Yeshivat Ateret Yerushalayim

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Pesach 5783
Rabbi Jablinowitz

The Gemara in Pesachim 36A quotes the pasuk in parshat Re’eh (Chapter 16, Pasuk 3), שבעת ימים תאכל עליו מצות לחם עני. The Matza we are commanded to eat is referred to as לחם עני, poor man’s bread. But it is pronounced as לחם עוני, and the Gemara darshens, לחם שעונין עליו דברים הרבה; it is the bread over which we respond many things. Rashi explains that we say the Haggadah and Hallel over the Matza. But why does the pasuk use the word עונין, which means to respond, and not a word which would indicate simply relating the story of Yetzias Mitzrayim.

Rav Tzadok explains that we learn from this term the notion stressed throughout the last chapter of Pesachim, that the mitzvah of סיפור יציאת מצרים needs to be an answer and a response to a question. This is why we attempt to arouse curiosity and interest on the part of the children to get them to ask questions to which we can respond. As a pedagogical technique, the purpose is clear; one understands and is more attentive when he begins with a question. If there is something we don’t understand, the answer has more meaning and is more fulfilling than if presented as a statement of fact or a lecture. But why precisely at seder night is the mitzvah of Sippur Yetzias Mitzrayim, relating the story of Bnei Yisrael leaving Egypt, presented in such a format?

Rav Tzadok teaches that on the first night of Pesach we have an obligation of בכל דור ודור חייב אדם לראות את עצמו כאילו הוא יצא ממצרים. In every generation, each person must visualize himself, or according to the Rambam, show himself, as if he went out from Egypt. We must go back in time and imagine ourselves as leaving Egypt. But this is also true on a figurative level as well. Mitzrayim comes from the word מיצר, straits. We must realize we are closed in and surrounded by negative influences; we are trying to see ourselves as free from those constraints. At seder night, we have new opportunities of feeling revived and refreshed and free from our desires weighing heavily over ourselves. And we need to give this feeling over to our children and other members of our household. This is not a typical night; there is something unique and special happening. The questions and answers are meant to excite and stimulate everyone as to the special opportunities of this evening.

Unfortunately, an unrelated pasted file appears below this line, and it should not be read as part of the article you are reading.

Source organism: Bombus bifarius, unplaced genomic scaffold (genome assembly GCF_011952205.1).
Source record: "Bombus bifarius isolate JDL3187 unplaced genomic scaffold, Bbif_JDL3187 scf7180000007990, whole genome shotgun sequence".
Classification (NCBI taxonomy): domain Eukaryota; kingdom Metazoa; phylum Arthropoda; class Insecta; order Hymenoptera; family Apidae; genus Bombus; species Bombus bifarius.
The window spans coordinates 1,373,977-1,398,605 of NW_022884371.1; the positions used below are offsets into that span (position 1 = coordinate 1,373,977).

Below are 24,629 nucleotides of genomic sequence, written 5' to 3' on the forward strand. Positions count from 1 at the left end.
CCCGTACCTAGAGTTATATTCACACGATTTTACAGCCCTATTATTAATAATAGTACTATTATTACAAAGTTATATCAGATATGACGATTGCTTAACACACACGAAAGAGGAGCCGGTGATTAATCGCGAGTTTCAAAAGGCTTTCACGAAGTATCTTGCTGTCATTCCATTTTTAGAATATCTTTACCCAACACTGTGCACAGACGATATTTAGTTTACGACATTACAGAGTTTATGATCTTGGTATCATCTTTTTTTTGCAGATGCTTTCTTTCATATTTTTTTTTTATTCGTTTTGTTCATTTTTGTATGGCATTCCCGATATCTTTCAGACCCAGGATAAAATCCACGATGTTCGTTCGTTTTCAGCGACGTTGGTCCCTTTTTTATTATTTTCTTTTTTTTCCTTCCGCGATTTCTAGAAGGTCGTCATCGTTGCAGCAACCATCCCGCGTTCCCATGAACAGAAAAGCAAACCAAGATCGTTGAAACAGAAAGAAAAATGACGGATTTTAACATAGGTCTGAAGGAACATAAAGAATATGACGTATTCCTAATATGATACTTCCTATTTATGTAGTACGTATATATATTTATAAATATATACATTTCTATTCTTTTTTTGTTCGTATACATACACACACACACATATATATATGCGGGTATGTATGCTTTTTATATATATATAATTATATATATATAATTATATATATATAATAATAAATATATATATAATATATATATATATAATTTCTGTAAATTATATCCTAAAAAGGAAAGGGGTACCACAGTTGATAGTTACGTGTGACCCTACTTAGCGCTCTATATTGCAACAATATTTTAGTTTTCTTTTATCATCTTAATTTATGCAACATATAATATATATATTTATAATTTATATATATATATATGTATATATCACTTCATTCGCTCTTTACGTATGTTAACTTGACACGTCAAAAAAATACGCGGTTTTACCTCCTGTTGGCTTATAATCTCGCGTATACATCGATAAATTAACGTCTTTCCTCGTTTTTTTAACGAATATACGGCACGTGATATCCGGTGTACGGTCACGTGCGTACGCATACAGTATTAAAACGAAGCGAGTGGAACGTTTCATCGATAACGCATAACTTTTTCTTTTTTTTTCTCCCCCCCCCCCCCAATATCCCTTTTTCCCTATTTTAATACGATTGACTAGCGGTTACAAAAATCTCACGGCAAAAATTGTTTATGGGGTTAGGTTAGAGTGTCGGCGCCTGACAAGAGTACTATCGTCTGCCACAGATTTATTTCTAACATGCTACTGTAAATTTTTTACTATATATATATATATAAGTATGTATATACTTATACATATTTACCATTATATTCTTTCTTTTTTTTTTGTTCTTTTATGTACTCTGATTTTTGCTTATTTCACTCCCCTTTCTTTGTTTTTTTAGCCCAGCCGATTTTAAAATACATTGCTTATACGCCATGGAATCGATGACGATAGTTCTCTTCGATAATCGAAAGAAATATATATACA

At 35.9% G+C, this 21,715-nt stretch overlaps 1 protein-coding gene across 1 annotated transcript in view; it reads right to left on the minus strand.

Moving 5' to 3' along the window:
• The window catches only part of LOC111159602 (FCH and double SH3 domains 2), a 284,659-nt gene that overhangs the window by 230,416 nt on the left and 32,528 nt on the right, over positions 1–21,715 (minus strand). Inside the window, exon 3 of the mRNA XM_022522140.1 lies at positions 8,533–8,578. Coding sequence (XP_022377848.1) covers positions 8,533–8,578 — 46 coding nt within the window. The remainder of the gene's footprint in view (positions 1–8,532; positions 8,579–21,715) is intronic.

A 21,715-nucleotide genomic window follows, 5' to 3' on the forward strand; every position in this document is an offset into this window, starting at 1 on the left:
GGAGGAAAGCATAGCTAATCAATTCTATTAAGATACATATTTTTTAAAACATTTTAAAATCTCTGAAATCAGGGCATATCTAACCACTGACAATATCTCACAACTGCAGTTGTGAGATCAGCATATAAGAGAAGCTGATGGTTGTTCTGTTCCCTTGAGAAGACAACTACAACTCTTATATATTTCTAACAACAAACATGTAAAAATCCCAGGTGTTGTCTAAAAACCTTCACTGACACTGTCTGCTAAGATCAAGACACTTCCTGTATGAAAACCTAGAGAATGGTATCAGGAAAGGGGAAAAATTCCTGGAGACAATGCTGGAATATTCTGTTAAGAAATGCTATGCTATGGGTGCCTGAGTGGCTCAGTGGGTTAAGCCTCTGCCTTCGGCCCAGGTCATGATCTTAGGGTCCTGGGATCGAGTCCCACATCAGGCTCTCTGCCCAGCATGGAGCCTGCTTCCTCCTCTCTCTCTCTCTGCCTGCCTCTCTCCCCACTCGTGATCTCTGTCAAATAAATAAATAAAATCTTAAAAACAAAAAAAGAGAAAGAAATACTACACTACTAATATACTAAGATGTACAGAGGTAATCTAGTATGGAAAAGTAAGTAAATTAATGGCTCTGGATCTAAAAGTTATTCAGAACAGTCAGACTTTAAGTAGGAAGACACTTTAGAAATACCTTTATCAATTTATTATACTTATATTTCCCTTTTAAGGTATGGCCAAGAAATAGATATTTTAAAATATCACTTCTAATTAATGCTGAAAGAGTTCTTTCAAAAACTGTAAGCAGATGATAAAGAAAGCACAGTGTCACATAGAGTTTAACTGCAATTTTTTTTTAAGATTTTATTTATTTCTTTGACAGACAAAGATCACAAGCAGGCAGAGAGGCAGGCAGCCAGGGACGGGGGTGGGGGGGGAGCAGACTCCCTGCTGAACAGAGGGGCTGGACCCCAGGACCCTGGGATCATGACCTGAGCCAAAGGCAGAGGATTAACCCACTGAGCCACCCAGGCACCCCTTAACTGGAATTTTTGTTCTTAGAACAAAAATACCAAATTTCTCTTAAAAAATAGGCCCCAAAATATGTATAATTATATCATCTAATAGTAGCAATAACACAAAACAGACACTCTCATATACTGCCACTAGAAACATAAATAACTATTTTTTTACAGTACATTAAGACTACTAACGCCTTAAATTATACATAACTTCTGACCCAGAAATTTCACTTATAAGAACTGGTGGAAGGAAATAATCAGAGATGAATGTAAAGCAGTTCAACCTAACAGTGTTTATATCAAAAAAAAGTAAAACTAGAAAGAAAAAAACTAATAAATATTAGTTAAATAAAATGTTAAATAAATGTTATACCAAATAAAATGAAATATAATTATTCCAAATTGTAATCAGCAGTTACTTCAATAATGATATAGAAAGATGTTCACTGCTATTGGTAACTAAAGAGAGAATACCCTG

The Ohr Gedalyahu explains the opportunity of Leil Pesach in the following manner. Rabban Gamliel teaches that there are three fundamental mitzvos we must mention on this night; Pesach, Matza, and Maror. The word Pesach means to skip over, and this represents a fundamental principle of the night. Whatever we achieve and accomplish in this world is not possible without Hashem’s help, both in the physical and the spiritual realm. And in order to move forward and receive Divine inspiration, the first step needs to come from us. As Chazal teach in Shir HaShirim Rabbah (5,2), פתחו לי פתח כחודו של מחט, ואני אפתח לכם כפתחו של אולם. Give me an opening, even as small as the eye of a needle, and I will open up a very large one for you. I will take you much further than what you begin with; but you must start first.

On Pesach, this stage was skipped over. As we say in the Haggadah, the state of Bnei Yisrael was very low; we were עירום ועריה. We were bereft of merit and mitzvos, and didn’t deserve to be taken out. But this was the גילוי השכינה of Yetzias Mitzrayim. Without any merit or us making the first move, Hashem gave us mitzvos to connect us to Him, and we responded. And as a result, He brought us the Geulah and took us from Mitzrayim.

And this experience repeats itself every year at Leil HaSeder. There is a גילוי השכינה as there was in Mitzrayim. And we need to imagine ourselves as experiencing this same Divine inspiration. But we need to respond, as Bnei Yisrael did, to this גילוי השכינה. We need to jump! We need to skip over our natural order of doing things as well. We can’t say, let me think about it, maybe I’ll change a bit, but slowly, over time. We must strike at the opportunity while we have it. Le’havdil, it’s like receiving a good job offer or business opportunity; if we wait or hesitate, it will be lost.

This, then, is the deeper meaning of בכל דור ודור חייב אדם לראות עת עצמו כאילו הוא יצא ממצרים. Seder night is a time of renewal and change. It’s a time to throw away living in a routine manner. The first mitzvah Bnei Yisrael received as a prelude to Yetzias Mitzrayim was החודש הזה לכם ראש חדשים; the notion of התחדשות. This is the feeling we need to create at the seder. This is why we perform the mitzvah of סיפור יציאת מצרים with questions and answers and enthusiasm. We want to inspire our families, so that they can in turn commit to living a life of Torah and mitzvos, a life of inspiration.

Good Shabbos and Chag Kasher V’Sameach!


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